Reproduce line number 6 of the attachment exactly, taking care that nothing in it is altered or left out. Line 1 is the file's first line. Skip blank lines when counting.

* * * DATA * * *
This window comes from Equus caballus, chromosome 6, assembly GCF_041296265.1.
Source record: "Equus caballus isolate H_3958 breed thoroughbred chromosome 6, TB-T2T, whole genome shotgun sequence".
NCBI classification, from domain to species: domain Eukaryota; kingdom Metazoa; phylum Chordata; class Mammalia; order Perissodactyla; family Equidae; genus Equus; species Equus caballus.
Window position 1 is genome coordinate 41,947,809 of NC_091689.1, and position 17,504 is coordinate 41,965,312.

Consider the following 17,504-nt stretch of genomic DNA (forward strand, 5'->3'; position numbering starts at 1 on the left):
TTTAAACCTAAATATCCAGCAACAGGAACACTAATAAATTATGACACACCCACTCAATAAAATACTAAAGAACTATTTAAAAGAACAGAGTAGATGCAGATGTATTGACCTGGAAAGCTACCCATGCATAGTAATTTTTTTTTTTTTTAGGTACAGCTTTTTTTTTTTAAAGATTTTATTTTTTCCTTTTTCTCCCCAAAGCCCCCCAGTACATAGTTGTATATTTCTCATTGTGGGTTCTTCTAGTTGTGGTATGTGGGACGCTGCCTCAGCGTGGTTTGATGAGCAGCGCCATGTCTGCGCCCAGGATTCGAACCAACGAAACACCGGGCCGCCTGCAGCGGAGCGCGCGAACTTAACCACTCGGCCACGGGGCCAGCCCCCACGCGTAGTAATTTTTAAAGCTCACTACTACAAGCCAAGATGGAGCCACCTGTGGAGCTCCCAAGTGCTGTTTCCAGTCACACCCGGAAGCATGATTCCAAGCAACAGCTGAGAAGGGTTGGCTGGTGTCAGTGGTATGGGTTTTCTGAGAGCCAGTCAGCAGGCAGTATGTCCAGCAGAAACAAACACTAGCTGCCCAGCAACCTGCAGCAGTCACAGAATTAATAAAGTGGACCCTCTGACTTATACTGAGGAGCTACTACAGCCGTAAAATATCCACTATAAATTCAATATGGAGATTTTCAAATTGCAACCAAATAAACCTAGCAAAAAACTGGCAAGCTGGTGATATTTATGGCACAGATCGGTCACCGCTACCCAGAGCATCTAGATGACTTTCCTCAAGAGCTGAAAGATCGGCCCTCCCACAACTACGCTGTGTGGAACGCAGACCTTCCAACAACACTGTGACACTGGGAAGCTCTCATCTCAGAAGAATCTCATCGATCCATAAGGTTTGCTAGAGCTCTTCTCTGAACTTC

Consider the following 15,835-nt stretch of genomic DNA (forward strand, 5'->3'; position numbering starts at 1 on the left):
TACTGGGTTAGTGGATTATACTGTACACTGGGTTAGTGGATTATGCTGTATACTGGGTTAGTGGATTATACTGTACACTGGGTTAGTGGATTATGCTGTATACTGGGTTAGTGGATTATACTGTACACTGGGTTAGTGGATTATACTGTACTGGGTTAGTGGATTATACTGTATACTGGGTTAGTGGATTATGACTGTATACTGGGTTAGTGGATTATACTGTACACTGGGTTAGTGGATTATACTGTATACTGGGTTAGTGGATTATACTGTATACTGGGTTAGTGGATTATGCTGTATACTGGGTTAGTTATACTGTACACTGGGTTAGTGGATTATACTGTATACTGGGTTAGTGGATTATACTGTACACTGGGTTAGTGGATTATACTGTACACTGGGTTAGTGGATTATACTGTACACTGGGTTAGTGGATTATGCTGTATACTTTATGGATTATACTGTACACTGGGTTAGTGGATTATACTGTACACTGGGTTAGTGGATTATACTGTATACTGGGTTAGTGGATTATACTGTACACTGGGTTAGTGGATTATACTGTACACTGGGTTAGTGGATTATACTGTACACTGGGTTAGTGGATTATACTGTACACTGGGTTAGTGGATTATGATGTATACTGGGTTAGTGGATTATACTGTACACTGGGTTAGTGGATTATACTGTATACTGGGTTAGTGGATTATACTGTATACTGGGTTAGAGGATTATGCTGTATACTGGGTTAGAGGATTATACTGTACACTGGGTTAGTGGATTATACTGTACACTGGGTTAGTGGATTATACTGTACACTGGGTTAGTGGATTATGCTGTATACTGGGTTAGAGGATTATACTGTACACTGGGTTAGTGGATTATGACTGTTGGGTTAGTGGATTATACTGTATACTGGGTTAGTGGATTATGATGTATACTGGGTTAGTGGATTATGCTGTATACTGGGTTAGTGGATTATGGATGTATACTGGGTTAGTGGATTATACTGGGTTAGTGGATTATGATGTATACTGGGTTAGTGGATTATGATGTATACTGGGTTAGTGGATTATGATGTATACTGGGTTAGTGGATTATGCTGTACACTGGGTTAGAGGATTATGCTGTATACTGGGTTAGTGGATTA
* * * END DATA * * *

TTTAAACCTAAATATCCAGCAACAGGAACACTAATAAATTATGACACACCCACTCAATAAAATACTAAAGAACTATTTAAAAGAACAGAGTAGATGCAGATGTATTGACCTGGAAAGCTACCCATGCATAGTAATTTTTTTTTTTTTTAGGTACAGCTTTTTTTTTTTAAAGATTTTATTTTTTCCTTTTTCTCCCCAAAGCCCCCCAGTACATAGTTGTATATTTCTCATTGTGGGTTCTTCTAGTTGTGGTATGTGGGACGCTGCCTCAGCGTGGTTTGATGAGCAGCGCCATGTCTGCGCCCAGGATTCGAACCAACGAAACACCGGGCCGCCTGCAGCGGAGCGCGCGAACTTAACCACTCGGCCACGGGGCCAGCCCCCACGCGTAGTAATTTTTAAAGCTCACTACTACAAGCCAAGATGGAGCCACCTGTGGAGCTCCCAAGTGCTGTTTCCAGTCACACCCGGAAGCATGATTCCAAGCAACAGCTGAGAAGGGTTGGCTGGTGTCAGTGGTATGGGTTTTCTGAGAGCCAGTCAGCAGGCAGTATGTCCAGCAGAAACAAACACTAGCTGCCCAGCAACCTGCAGCAGTCACAGAATTAATAAAGTGGACCCTCTGACTTATACTGAGGAGCTACTACAGCCGTAAAATATCCACTATAAATTCAATATGGAGATTTTCAAATTGCAACCAAATAAACCTAGCAAAAAACTGGCAAGCTGGTGATATTTATGGCACAGATCGGTCACCGCTACCCAGAGCATCTAGATGACTTTCCTCAAGAGCTGAAAGATCGGCCCTCCCACAACTACGCTGTGTGGAACGCAGACCTTCCAACAACACTGTGACACTGGGAAGCTCTCATCTCAGAAGAATCTCATCGATCCATAAGGTTTGCTAGAGCTCTTCTCTGAACTTC